I preordered Michal Pollan’s new book, Food Rules, so it arrived on the day it was published. At 112 sparse pages, it’s really more of a pamphlet but I’ve been enjoying reading it off and on for the last few days. When I reached Rule #33 (of 64) it stopped me in my tracks, and it started me thinking. Here’s the rule:
Eat some foods that have been predigested by bacteria or fungi.
Many traditional cultures swear by the health benefits of fermented foods — foods that have been transformed by live microorganisms, such as yogurt, sauerkraut, soy sauce, kimchi, and sourdough bread.
Pollan goes on to list essential nutrients, vitamins, etc. found in these foods. He ends by mentioning that probiotics are contained in many fermented foods, which studies “suggest improve the function of the digestive and immune systems,” and may combat allergies, too.
So here’s my question. If, as Pollan seems to suggest, that it’s fairly settled that fermented foods have health benefits, doesn’t it then follow that fermented beverages would, too?
In Rule 43 he suggests drinking wine with dinner, while not mentioning beer at all. And the man’s from Berkeley, for chrissakes. He appears to be following the old reservatrol canard in choosing wine over other alcohol, though he admits alcohol of any kind can be beneficial in moderation, something that’s becoming increasingly apparent in study after study.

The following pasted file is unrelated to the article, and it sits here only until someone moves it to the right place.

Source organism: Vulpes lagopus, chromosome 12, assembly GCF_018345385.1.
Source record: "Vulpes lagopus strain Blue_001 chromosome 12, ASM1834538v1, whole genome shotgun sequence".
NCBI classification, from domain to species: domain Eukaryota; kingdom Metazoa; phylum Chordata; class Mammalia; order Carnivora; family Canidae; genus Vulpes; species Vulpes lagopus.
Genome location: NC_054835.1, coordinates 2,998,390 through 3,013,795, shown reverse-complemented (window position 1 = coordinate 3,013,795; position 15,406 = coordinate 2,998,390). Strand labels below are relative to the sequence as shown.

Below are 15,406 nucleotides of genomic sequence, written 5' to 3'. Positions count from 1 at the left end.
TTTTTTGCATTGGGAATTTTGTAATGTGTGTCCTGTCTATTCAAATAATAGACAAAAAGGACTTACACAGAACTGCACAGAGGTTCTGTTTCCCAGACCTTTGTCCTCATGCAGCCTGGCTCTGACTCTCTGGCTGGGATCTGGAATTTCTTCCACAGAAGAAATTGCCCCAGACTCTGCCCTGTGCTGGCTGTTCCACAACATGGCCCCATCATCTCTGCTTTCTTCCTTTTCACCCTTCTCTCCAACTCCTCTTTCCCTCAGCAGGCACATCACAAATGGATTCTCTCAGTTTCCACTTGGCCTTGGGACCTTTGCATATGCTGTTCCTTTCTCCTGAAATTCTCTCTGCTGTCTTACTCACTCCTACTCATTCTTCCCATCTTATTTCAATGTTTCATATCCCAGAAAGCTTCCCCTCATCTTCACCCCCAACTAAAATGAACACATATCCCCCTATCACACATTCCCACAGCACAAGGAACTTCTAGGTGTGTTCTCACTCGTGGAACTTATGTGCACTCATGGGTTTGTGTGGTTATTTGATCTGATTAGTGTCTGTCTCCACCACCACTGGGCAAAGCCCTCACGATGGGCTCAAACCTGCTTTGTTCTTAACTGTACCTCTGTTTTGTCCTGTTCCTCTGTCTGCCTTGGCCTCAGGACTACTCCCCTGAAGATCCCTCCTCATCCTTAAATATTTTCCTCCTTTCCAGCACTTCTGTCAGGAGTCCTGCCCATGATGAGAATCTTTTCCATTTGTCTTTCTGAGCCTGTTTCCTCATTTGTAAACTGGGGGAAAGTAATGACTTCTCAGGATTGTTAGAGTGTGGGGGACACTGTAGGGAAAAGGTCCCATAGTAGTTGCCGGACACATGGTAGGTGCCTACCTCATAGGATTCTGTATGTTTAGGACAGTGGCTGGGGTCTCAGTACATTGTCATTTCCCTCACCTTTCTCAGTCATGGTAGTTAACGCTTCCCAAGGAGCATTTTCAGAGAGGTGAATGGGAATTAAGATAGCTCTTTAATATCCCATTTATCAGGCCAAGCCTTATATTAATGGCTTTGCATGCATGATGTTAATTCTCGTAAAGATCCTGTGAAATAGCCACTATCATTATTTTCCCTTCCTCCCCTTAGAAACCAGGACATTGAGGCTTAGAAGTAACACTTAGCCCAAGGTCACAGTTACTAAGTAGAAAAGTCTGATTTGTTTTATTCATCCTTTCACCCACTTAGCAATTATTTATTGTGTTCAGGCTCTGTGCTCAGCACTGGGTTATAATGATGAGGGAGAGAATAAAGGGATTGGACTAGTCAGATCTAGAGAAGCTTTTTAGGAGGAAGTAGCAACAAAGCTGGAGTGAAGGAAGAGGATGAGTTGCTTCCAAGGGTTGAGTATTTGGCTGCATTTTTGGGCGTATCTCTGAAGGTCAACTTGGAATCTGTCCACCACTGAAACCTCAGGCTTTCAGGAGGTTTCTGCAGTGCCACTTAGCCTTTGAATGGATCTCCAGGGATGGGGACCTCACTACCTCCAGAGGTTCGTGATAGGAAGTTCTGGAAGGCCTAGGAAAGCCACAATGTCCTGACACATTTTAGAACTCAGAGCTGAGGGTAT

That slight aside, isn’t fermentation fermentation? It’s an anaerobic process (meaning it takes place without oxygen) in which chemical reactions split complex organic compounds into more simple substances. And if it’s good in food, it should be similarly beneficial in beer, wine and spirits, too.
Beer has been called liquid bread since ancient times. It’s nourished men and women since civilization began, and increasingly is believed to have been the very reason for civilization’s beginnings. Some scientists now believe that our ancestor’s tolerance for alcohol in quantity was an important factor in their survival. So much so, that quite literally you and I owe our very existence to the fact that we have an unbroken chain of ancestors stretching back to the dawn of civilization whose ability to process alcohol insured they lived long enough to reproduce. If that had not been the case, I wouldn’t be here to write these words and you wouldn’t be here, reading them now.
Anyway, just some … ahem … food for thought. Any brewers, chemists or scientists out there know if there would be any substantial difference between fermented food and a fermented beverage? I certainly can’t think of any. If not, I would suggest that Food Rule #33 be amended to “Eat some foods or drink some beverages that have been predigested by bacteria or fungi.”